Quantum of Solace (2008) Review

Quantum of Solace (2008) Director: Marc Foster

Empire Design's poster for Quantum of Solace


Quantum of Solace is the sequel to Casino Royale, the first Bond film starring Daniel Craig. The title for “Quantum of Solace” comes from a 1960 collection of short stories written by Ian Fleming, published in Cosmopolitan magazine. The plot for the film, however, is wholly distinct from Fleming’s stories unfortunately. Quantum plays out like cheap plagiarism of the popular Jason Bourne franchise with disorienting quick cuts in the main action sequences, and it is hampered by a forgettable villain. Part of the problem with the movie is that it was in production during the height of the screenwriter’s guild strike in Hollywood, thus script-writing was a mess (apparently Daniel Craig himself came in to help tie up some loose ends in the script).

The film opens with Bond seeking to exact vengeance on those who indirectly caused the death of his lover Vesper from the dramatic end of Casino Royale. Here we see a chaotic, indecipherable chase scene in Siena, Italy obviously plagiarized from the Jason Bourne sequels. Bond has captured Mr. White -someone who keeps appearing in the Daniel Craig series. He brings Mr. White to M for questioning regarding an unknown organization called “Quantum” but then Bond and M are double-crossed by one of M’s bodyguards. Despite opposition, Bond chases the double-crosser down and kills him, then he and M search his flat in London which leads Bond to a hitman who is planning to kill a woman, Camille Montes (Olga Kurylenko), his new lover, and the trail leads them to Dominic Greene (Mathieu Amalric) in Bolivia, an unimpressive businessman who has a plan to stage a coup d’etat in Bolivia via a complex plot to control the country’s water supply. This leads Bond to an organization that once employed Vesper, “Quantum of Solace.” Bond is tracked down by another MI6 agent, “Strawberry Fields” (Gemma Arterton) intending to bring him back to London but she is brutally killed. We find her dipped head to toe in oil (a nod to the iconic scene in Goldfinger). Bond and Camille infiltrate Greene’s desert lair in Bolivia and stop his political plot. Camille exacts vengeance for what Greene’s organization did to her family, and Bond takes Greene out to the remote desert where he tortures him for information about Quantum and then leaves Greene alone with a can of oil in the middle of the desert. According to M, Greene was later found shot with two bullets in the head and with oil found in his stomach.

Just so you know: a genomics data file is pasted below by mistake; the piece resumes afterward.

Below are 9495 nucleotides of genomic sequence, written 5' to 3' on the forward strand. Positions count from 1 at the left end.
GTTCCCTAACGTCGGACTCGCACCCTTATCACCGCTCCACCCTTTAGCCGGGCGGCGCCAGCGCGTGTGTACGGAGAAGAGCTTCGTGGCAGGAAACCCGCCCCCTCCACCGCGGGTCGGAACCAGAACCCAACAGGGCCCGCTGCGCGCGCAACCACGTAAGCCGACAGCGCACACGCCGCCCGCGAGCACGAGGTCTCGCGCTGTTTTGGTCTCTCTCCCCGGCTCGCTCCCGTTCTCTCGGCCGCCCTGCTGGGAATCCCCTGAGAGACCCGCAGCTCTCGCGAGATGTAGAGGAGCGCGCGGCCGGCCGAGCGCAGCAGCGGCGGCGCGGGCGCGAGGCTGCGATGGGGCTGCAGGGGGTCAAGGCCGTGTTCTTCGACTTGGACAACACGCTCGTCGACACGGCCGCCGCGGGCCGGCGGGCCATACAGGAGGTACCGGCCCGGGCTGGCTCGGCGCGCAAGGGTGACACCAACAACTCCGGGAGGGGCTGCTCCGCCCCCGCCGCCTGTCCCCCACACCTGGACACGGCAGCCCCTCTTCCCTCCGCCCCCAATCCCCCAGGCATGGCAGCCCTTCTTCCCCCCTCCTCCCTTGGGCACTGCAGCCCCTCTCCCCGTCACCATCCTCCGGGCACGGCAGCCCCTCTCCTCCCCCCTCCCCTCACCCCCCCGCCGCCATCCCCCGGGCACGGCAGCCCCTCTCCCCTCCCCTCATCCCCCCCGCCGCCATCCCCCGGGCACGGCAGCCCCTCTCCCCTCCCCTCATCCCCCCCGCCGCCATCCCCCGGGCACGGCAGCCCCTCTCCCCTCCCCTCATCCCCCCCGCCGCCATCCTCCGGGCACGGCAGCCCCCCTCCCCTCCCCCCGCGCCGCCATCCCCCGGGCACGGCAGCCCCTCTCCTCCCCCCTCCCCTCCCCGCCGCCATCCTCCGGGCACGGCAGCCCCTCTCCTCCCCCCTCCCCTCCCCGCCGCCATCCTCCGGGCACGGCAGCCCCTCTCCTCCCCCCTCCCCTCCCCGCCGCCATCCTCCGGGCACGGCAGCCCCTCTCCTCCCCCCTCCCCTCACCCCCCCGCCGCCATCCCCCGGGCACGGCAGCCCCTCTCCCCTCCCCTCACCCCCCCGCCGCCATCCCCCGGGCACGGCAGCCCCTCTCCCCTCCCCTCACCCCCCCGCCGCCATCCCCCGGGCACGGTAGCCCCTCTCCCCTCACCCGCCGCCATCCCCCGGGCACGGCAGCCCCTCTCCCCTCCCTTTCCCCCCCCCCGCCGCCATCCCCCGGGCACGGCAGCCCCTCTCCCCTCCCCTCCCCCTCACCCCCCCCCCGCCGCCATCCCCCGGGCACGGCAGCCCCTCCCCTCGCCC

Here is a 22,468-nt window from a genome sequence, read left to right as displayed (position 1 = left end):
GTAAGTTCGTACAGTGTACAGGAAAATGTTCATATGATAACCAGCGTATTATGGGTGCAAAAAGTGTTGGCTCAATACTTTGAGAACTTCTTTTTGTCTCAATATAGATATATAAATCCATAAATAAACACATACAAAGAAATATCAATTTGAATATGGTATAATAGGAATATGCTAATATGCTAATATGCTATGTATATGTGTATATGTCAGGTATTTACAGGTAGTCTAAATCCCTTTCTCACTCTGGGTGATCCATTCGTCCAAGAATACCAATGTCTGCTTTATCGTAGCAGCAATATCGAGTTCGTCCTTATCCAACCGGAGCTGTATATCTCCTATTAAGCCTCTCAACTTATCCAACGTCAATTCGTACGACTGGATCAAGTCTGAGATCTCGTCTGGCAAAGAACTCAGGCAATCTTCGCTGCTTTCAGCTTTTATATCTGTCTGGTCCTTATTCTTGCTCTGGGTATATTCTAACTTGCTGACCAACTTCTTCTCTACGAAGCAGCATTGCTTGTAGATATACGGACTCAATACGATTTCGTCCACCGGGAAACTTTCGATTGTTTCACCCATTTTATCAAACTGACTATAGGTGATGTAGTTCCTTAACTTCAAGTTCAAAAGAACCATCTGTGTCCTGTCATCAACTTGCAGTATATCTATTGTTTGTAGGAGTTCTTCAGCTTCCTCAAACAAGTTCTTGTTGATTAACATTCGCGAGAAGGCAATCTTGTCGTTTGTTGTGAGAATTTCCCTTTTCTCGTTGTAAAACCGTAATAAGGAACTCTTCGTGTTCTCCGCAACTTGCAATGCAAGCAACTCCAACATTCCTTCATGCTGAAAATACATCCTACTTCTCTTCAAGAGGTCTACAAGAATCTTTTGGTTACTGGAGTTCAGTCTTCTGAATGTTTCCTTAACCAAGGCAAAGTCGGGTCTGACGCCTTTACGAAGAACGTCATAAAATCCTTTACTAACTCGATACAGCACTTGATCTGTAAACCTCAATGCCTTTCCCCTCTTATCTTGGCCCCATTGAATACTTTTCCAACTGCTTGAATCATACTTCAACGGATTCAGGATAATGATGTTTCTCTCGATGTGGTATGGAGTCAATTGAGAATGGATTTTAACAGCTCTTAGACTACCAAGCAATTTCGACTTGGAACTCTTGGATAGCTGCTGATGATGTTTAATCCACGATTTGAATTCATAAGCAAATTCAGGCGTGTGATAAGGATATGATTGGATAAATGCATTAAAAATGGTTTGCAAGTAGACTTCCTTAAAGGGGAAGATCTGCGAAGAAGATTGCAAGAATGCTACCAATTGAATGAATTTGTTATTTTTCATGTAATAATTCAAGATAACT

In an epilogue to the film, Bond tracks down his Vesper’s paramour, a man who seduces women in order to gain access to influential people. We are led to believe Bond tortures him before leaving the man to be arrested by MI6. Meanwhile, M approaches Bond and asks him to rejoin the ranks of MI6 now that he has taken vengeance for the death of Vesper. Bond agrees and he drops Vesper’s old necklace into the snow as he returns to M16.

The lead song is performed by Jack White, called “Another Way To Die” -sadly this is not the best in the Bond series (coming from a Jack White fan). Quantum is known for being the most violent in the Bond saga -it contains significant echoes of the Bourne films, with dizzying cut-scenes and brutal scenes of torture. In this way, Quantum is not at all like a Bond film -there is no Q nor MoneyPenny, and the villains are all ordinary, mediocre men, mostly small-time criminals. The only memorable scene in the film is the wild car chase at the beginning of the film, otherwise it is mostly forgettable. Quantum is one of the more confusing Bond films, surely not one of the best. It is a sophomoric follow-up to Casino Royale.

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